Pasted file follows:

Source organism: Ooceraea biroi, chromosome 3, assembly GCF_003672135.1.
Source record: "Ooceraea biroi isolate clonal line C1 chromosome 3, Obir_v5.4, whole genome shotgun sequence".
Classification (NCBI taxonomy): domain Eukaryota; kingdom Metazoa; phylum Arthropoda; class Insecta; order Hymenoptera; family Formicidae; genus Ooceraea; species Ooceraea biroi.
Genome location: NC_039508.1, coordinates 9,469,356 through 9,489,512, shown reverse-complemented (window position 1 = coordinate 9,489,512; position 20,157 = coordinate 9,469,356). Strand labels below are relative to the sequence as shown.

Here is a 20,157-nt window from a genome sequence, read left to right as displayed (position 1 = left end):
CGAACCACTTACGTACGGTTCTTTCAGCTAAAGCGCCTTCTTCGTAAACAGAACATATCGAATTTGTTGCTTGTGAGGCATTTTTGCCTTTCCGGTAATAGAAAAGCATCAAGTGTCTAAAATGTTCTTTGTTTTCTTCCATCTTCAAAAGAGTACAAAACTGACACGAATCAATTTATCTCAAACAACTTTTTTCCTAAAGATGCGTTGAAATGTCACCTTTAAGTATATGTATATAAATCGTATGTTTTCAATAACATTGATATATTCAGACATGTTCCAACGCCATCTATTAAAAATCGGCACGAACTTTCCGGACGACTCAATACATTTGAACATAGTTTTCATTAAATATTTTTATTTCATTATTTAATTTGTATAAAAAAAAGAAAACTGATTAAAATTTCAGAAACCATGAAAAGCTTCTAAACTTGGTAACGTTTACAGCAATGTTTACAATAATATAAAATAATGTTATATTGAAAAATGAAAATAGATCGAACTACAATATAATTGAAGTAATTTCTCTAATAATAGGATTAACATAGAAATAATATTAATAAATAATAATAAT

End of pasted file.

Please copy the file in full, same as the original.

Source organism: Ooceraea biroi, chromosome 3, assembly GCF_003672135.1.
Source record: "Ooceraea biroi isolate clonal line C1 chromosome 3, Obir_v5.4, whole genome shotgun sequence".
Classification (NCBI taxonomy): domain Eukaryota; kingdom Metazoa; phylum Arthropoda; class Insecta; order Hymenoptera; family Formicidae; genus Ooceraea; species Ooceraea biroi.
Genome location: NC_039508.1, coordinates 9,469,356 through 9,489,512, shown reverse-complemented (window position 1 = coordinate 9,489,512; position 20,157 = coordinate 9,469,356). Strand labels below are relative to the sequence as shown.

Here is a 20,157-nt window from a genome sequence, read left to right as displayed (position 1 = left end):
CGAACCACTTACGTACGGTTCTTTCAGCTAAAGCGCCTTCTTCGTAAACAGAACATATCGAATTTGTTGCTTGTGAGGCATTTTTGCCTTTCCGGTAATAGAAAAGCATCAAGTGTCTAAAATGTTCTTTGTTTTCTTCCATCTTCAAAAGAGTACAAAACTGACACGAATCAATTTATCTCAAACAACTTTTTTCCTAAAGATGCGTTGAAATGTCACCTTTAAGTATATGTATATAAATCGTATGTTTTCAATAACATTGATATATTCAGACATGTTCCAACGCCATCTATTAAAAATCGGCACGAACTTTCCGGACGACTCAATACATTTGAACATAGTTTTCATTAAATATTTTTATTTCATTATTTAATTTGTATAAAAAAAAGAAAACTGATTAAAATTTCAGAAACCATGAAAAGCTTCTAAACTTGGTAACGTTTACAGCAATGTTTACAATAATATAAAATAATGTTATATTGAAAAATGAAAATAGATCGAACTACAATATAATTGAAGTAATTTCTCTAATAATAGGATTAACATAGAAATAATATTAATAAATAATAATAAT